This vignette builds a framework for tuning the block-selection algorithms in `blocklength.`

Both the Hall, Horowitz, and Jing (1995) (“HHJ”) and Politis and White (2004) (“PWSD”) methods require the user to select somewhat arbitrary parameters which may affect the reliability of the block-length optimization. We will go through examples that present *problematic* output and understand how to diagnose and remedy these situations under both the HHJ and PWSD frameworks.

This section will discuss the tuning parameters of each optimization method. Though some parameters are set to a default, often times manual inspection and adjustments will need to be made to identify and remedy problematic solutions such as local optima or corner solutions.

An overview of the tuning parameters:

The accuracy of `hhj()`

depends on the choice of two tuning parameters. The first is the size of the subsample series to perform the cross-validation over. This is the argument `sub_sample`

, or the parameter \(m\) in Hall, Horowitz, and Jing (1995). At this stage \(m\) is unknown, but there are some restrictions \(m\) must follow. Note that `hhj()`

is a computationally intensive procedure and may take some time, especially as the length of the series becomes large. Employing parallelization and adjusting the grid search parameters to streamline the search process may help.

Since `hhj()`

must iterate over multiple subsamples it must be that \(m < n\) where \(n\) is the length of the series provided in argument `series`

, *i.e.* `length(series)`

. More specifically, it must be that

\[ m^{-1} + n^{-1}m = o(1) \text{ as } n \rightarrow \infty \ . \]

As a default, `sub_sample = NULL`

which sets \(m = n^{1 / 5} * n^{1 / k}\) satisfying the above restrictions. Users can override this by directly setting \(m\) as some numeric constant supplied to `subsample.`

Ideally, \(m\) should be an integer, but `hhj()`

will round this to a whole number automatically.

Though \(m\) is almost entirely arbitrary, the second tuning parameter for `hhj()`

is less so. This is the `pilot_block_length`

argument, or the parameter \(l\) in Hall, Horowitz, and Jing (1995) also denoted as \(l^{*}_n\) in the Lahiri (2003) treatment. The `pilot_block_length`

is the block-length used to perform the initial block-bootstrap of `series.`

To reduce the effect of the choice of \(l\) on the accuracy of the optimization, `hhj()`

replaces \(l\) with the previous iteration’s estimate of the optimal block-length \(l^*\) (or \(\hat{l^0_n}\) in Lahiri (2003)), repeating until convergence or the iteration limit implied by `n_iter`

is reached. The number supplied to `pilot_block_length`

is only used on the first iteration of `hhj()`

hence it is referred to as a *pilot* parameter.

In practice, `hhj()`

estimates \(l^*\) by minimizing an \(MSE\) function for each possible block-length using a block-bootstrap of a subsample from `series`

with length \(m.\) The block-length that minimizes the \(MSE\) on a given subsample is then used to estimate \(l^*\) which replaces `pilot_block_length`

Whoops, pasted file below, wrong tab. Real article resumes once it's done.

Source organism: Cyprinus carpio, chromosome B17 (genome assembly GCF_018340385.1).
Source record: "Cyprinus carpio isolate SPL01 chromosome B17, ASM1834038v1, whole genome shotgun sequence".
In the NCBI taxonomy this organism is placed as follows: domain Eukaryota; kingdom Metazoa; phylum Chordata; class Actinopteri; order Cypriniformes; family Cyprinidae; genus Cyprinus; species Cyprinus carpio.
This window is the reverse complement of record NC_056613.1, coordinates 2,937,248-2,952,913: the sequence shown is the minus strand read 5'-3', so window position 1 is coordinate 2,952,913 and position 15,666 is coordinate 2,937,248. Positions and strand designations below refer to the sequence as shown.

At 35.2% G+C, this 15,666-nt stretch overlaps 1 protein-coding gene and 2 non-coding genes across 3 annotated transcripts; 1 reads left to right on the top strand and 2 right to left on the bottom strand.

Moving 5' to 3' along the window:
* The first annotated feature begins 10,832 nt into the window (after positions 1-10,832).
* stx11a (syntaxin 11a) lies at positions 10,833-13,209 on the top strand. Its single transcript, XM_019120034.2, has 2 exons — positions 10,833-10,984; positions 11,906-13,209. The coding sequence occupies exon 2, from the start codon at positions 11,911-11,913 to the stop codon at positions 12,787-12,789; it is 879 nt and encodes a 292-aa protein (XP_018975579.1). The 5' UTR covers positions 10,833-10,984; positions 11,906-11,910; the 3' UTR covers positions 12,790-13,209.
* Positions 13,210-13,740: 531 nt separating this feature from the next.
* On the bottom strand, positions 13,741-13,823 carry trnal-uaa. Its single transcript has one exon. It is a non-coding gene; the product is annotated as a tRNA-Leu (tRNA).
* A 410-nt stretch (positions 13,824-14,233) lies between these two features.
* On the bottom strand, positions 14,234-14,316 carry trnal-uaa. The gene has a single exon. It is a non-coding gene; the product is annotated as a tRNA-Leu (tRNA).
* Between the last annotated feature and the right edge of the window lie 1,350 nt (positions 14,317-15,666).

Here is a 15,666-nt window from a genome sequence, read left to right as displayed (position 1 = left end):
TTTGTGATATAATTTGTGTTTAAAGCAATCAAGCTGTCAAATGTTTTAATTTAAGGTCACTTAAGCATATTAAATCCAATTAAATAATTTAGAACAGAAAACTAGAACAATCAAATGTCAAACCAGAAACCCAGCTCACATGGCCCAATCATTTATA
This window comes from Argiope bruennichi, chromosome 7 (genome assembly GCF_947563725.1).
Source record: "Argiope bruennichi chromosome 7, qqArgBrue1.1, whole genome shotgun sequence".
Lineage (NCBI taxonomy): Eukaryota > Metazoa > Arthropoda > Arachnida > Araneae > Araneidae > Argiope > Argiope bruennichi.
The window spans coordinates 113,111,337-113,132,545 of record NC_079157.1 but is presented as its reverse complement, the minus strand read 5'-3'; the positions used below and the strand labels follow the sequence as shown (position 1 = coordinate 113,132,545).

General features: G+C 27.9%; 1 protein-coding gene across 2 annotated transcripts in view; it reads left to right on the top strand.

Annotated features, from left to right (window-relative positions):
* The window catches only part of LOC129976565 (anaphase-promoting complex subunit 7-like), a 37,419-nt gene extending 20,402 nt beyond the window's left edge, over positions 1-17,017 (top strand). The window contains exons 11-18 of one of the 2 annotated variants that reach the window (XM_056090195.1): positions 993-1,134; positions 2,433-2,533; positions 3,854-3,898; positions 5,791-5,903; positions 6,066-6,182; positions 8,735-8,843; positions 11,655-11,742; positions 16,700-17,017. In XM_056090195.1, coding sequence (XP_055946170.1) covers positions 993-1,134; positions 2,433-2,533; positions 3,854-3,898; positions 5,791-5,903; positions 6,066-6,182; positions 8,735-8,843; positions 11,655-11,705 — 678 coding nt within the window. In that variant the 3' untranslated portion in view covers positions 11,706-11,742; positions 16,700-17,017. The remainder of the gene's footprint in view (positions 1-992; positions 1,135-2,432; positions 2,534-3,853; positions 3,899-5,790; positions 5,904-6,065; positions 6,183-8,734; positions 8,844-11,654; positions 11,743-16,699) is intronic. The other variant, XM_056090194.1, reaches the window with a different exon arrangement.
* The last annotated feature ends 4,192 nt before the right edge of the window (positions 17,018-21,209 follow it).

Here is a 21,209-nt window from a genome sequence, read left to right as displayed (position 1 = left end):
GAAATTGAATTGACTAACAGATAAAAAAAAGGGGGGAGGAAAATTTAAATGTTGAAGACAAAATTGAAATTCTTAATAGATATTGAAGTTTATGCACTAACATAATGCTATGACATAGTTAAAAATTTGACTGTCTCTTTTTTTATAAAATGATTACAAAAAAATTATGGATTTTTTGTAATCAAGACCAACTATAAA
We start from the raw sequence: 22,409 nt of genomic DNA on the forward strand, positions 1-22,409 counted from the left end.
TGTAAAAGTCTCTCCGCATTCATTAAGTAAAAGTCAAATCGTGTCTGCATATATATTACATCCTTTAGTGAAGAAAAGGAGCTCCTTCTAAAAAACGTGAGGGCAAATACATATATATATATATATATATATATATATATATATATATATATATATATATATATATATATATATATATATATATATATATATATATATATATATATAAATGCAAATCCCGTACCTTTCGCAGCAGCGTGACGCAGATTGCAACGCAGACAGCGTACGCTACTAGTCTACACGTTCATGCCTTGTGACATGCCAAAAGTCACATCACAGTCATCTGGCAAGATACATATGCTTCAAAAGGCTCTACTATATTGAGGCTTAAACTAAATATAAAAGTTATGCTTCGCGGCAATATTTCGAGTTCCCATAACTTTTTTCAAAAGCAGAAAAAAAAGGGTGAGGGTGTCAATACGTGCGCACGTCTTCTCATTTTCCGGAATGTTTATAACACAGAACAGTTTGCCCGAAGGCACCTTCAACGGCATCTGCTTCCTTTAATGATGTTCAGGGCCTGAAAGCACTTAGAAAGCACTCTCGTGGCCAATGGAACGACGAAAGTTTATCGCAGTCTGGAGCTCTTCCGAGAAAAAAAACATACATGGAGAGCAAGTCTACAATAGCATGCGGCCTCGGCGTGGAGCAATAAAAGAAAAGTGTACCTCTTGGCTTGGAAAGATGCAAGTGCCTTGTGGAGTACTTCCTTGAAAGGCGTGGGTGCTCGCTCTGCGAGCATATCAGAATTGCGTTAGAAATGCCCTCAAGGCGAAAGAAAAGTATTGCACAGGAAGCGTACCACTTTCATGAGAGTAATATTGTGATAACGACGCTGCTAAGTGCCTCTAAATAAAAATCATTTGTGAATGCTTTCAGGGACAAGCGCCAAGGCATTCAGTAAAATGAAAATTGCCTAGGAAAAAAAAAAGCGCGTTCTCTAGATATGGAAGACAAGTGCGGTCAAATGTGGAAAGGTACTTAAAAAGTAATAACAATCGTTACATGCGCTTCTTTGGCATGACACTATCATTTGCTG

for the next iteration. However, because we minimize the \(MSE\) over a subsample of length \(m\), we must first scale this block-length back to the original series of length \(n.\) This is accomplished by employing the *Richardson Extrapolation,* a sequence acceleration technique from numerical analysis first developed in 1911, *see* Richardson and Glazebrook (1911).

In this sense, `hhj()`

actually estimates the optimal block-length of the subsample \(\hat{l}_m\) which is then scaled up to the full series such that

\[l = \hat{l}_m (n/m)^{1/k}, \ \text{where} \ k = \{3, 4, 5\} \ ,\] and \(k\) depends on the context of the object of estimation.

Like `hhj()`

, the accuracy of `pwsd()`

is also subject to a somewhat arbitrary choice of tuning parameters. Unlike the HHJ method, however, the tuning parameters for `pwsd()`

deal exclusively with the way the method adapts to the underlying correlation structure of the series whereas in `hhj(),`

tuning parameters set the lengths and sizes from which to cross-validate subsamples. Note that `pwsd()`

will set all the tuning parameters to recommended defaults so that only the argument `data`

must be supplied.

Politis and White (2004) discuss their proposed defaults and some techniques to adjust tuning parameters largely in *footnote c* on page 59. The first tuning parameter of `pwsd()`

is `K_N`

, denoted \(K_N\) in Politis and White (2004). `K_N`

takes some integer value that indicates the maximum number of lags for which to apply the implied hypothesis test over the correlogram of the series. That is, `K_N`

is the number of consecutive lags in the correlogram that must appear *insignificant* in order to select the optimal bandwidth \(M\) for the flat-top lag window.

Politis and White (2004) suggest letting \(M = 2\hat{m}\) where \(\hat{m}\) is the smallest positive integer such that the following `K_N`

consecutive lags appear insignificant in respect to some level of significance, discussed later. By default, `K_N = NULL`

which sets \(K_N = max(5, \lceil \ \log_{10}N \ \rceil)\) per the suggestion of Politis and White (2004). Note \(K_N\) must be some non-decreasing integer valued function of \(N\) such that \(K_N = o(\log_{10}N)\) where \(N\) is again the length of the series supplied to `data =`

, *i.e.* `nrow(data).`

The next tuning parameter `M_max`

(denoted as \(M_{max}\) below) acts as an upper-bound for \(M\) such that

\[2 * \hat{m} > M_{max} \Rightarrow M = M_{max} \ .\]

Thus, `M_max`

allows us to expand or contract the maximum size of the bandwidth for the flat-top lag windows of Politis and Romano (1995). If it is the case that \(2 * \hat{m} < M_{max}\), then *only* changing the value of `M_max`